IRL app raises suspicions with text messages

A mobile app intended to bring people together in real life has created a firestorm of controversy and fear. IRL, or In Real Life, encourages its users to send anonymous text messages to their contacts.

Facebook posts about the text messages have been shared 25,000 times that claim the messages are from a sex trafficking ring, that anyone who clicks the attached link will have their phone tracked, and that girls are disappearing just by using the app.

The text messages read “Someone has complimented you. See More,” and include links to the app in Apple’s App Store and the Google Play Store. There’s no evidence that any of these text messages do anything else.

Here’s what this app is all about: IRL is popular among older teens and people in their 20s. Users are encouraged to invite their friends in their phone contacts to dinner, or movies, or
hiking trips. If you invite someone on an outing, that person will receive an invite but they must download the app to see it.

Another feature of the IRL app is for users to “nominate” someone for silly titles. After I downloaded the app, I was asked to nominate — IRL calls them noms — one of my friends who can make the best brunch, or dunk like Lebron, or is the best cheerleader. Because I gave it permission to see my contacts, four of my contacts showed up on the screen as answers to the question. If I were to tap one of their names, the app would send the nom over a text message to their phone.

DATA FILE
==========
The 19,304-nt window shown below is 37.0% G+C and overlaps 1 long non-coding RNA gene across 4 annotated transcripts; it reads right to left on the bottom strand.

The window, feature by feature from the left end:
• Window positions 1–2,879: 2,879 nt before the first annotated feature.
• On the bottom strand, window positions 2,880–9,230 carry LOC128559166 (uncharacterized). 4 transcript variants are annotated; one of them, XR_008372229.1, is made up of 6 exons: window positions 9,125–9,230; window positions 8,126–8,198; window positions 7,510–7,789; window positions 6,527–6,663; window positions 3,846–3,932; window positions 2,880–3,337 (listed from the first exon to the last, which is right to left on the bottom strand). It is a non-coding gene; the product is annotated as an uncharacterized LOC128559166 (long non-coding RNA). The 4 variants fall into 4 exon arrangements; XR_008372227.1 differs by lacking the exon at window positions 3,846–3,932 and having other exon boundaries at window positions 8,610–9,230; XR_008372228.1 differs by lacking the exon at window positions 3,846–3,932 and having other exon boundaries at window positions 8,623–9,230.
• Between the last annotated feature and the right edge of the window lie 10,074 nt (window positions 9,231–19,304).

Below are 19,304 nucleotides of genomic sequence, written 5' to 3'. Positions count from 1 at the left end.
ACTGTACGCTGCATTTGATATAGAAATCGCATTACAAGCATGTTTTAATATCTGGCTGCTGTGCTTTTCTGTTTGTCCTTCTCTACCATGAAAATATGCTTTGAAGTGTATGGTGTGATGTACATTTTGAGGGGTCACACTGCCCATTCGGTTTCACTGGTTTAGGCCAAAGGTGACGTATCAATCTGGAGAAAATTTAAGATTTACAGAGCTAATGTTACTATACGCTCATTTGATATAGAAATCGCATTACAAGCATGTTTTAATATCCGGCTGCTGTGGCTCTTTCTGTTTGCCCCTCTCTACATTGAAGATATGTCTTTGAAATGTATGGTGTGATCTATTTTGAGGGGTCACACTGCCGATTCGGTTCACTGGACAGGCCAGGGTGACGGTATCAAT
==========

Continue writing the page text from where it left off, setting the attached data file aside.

Of course, my friend wouldn’t see that I sent it, only that someone had recommended them. I have thousands of people and phone numbers in my contacts list, some of whom I don’t even remember, so this app has access to every person’s name and phone number now. The app’s FAQ claims no one will get a text message from a stranger, only from people who have their contact information on their phone.

I applaud IRL for encouraging people to get off their phones and do something in real life, but its method is crazy. People hate being bothered with text messages, especially anonymous messages that include links. After using the app for a few minutes for this story I deleted it, but whether the app still has access to my contacts is another thing. You don’t know.

If you do receive one of these messages and you won’t nothing to do with the app, you should reply to the text with the word “Stop”. The company states those who opt out this way will no longer receive a text message no matter how many times they are nominated.

IRL is a nuisance to most people but there’s no evidence that its part of a sex trafficking ring or that anyone has disappeared after clicking the link.